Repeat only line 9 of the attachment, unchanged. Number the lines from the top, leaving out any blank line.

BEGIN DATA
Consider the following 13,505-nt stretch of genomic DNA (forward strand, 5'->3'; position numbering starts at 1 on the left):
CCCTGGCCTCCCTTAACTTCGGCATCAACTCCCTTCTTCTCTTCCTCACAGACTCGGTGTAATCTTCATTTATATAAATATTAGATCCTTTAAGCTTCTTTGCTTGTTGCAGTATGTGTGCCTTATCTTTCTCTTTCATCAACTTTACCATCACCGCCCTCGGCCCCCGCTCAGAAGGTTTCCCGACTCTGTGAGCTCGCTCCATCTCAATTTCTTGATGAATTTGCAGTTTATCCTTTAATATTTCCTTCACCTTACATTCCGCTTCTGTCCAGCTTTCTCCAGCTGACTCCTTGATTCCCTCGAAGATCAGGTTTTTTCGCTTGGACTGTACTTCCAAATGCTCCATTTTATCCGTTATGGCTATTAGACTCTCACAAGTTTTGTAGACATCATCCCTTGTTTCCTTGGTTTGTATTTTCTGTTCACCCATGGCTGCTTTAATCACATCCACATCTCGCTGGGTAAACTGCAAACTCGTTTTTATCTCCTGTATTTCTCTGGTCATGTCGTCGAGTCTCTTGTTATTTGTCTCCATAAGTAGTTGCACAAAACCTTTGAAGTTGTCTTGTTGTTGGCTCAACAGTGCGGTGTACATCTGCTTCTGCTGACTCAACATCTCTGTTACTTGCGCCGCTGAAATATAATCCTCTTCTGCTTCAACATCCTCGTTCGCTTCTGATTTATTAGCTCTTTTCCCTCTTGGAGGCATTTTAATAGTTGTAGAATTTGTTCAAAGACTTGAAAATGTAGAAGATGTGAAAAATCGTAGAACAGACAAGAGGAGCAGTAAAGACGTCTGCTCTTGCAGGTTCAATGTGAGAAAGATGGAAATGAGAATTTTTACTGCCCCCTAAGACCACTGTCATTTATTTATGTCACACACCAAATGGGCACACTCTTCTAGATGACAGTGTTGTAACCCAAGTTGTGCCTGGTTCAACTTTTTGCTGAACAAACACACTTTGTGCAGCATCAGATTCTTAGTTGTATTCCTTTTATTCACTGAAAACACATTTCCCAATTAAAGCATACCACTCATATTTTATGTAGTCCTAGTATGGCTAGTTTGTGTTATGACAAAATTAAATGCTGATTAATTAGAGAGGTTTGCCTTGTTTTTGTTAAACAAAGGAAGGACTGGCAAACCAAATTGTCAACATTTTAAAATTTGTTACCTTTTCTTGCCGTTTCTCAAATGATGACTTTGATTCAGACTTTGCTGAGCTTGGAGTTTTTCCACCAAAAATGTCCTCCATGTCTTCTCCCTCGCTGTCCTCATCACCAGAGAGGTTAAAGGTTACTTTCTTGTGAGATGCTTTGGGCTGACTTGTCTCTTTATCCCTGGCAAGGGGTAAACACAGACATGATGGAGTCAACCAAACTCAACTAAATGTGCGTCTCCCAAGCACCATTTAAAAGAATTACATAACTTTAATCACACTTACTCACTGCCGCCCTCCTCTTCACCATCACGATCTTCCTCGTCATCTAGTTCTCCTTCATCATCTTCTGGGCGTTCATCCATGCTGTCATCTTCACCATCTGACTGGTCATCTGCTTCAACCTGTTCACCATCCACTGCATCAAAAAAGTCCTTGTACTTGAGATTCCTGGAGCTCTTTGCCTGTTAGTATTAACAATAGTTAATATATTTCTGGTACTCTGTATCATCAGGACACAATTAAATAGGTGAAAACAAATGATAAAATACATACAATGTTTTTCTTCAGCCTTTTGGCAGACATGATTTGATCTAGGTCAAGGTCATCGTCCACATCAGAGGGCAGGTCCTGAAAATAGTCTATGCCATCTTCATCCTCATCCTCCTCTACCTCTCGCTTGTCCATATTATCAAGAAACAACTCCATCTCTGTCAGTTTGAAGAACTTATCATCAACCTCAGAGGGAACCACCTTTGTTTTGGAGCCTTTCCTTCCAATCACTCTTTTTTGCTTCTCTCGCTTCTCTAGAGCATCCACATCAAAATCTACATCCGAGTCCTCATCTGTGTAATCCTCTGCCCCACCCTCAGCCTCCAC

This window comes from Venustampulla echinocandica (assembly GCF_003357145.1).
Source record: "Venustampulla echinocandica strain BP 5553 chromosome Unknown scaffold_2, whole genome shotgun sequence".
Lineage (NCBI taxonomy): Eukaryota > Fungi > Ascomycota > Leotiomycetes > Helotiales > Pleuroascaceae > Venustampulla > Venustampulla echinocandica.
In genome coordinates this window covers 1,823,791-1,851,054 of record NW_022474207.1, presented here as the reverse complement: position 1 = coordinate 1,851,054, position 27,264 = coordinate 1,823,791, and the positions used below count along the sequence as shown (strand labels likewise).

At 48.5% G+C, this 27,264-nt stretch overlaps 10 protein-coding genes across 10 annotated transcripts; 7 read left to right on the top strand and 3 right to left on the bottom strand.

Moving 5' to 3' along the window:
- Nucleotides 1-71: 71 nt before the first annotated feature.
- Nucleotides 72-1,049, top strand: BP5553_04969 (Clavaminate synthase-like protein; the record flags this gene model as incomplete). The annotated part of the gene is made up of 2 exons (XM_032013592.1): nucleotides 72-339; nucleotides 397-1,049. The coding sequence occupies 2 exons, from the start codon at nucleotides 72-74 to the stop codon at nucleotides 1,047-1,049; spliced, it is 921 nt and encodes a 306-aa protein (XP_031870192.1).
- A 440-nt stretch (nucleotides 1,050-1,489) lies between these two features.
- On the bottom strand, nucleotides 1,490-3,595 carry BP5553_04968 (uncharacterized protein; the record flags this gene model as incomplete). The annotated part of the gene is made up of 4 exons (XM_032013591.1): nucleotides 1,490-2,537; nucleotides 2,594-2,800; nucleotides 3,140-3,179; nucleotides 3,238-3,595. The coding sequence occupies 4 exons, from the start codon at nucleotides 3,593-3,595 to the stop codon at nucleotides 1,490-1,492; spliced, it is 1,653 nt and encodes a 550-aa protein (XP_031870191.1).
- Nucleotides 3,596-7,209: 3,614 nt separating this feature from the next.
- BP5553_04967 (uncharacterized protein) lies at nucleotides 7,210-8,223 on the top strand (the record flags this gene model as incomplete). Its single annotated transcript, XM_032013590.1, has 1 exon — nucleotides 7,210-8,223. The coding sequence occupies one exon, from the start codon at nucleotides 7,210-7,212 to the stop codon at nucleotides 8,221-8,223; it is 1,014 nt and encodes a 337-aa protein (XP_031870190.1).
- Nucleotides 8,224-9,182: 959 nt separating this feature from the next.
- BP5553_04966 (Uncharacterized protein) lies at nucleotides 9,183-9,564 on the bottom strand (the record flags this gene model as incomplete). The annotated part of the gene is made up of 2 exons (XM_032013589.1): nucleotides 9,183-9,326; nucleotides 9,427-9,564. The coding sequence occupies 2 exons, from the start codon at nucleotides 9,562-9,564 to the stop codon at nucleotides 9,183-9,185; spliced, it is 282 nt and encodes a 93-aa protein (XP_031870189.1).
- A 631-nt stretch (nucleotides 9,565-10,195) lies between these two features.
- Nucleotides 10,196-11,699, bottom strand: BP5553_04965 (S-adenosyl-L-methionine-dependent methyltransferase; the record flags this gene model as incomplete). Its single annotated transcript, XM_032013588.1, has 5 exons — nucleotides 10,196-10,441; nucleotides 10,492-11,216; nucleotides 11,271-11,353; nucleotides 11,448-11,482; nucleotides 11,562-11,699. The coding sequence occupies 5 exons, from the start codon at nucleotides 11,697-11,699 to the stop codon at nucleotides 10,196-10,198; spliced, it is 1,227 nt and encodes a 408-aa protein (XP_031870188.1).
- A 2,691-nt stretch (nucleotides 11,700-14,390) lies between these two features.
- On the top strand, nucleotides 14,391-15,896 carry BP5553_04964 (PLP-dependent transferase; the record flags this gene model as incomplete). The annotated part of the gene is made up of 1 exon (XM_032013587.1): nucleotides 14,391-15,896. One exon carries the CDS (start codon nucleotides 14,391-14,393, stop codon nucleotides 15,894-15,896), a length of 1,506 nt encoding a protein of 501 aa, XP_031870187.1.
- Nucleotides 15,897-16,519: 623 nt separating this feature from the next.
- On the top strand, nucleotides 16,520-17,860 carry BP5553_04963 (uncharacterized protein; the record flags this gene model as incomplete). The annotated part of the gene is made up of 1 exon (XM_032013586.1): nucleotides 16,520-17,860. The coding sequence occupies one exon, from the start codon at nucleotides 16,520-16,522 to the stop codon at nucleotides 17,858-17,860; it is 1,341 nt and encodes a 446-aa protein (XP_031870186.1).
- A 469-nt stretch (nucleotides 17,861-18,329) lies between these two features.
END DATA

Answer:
- Nucleotides 1-71: 71 nt before the first annotated feature.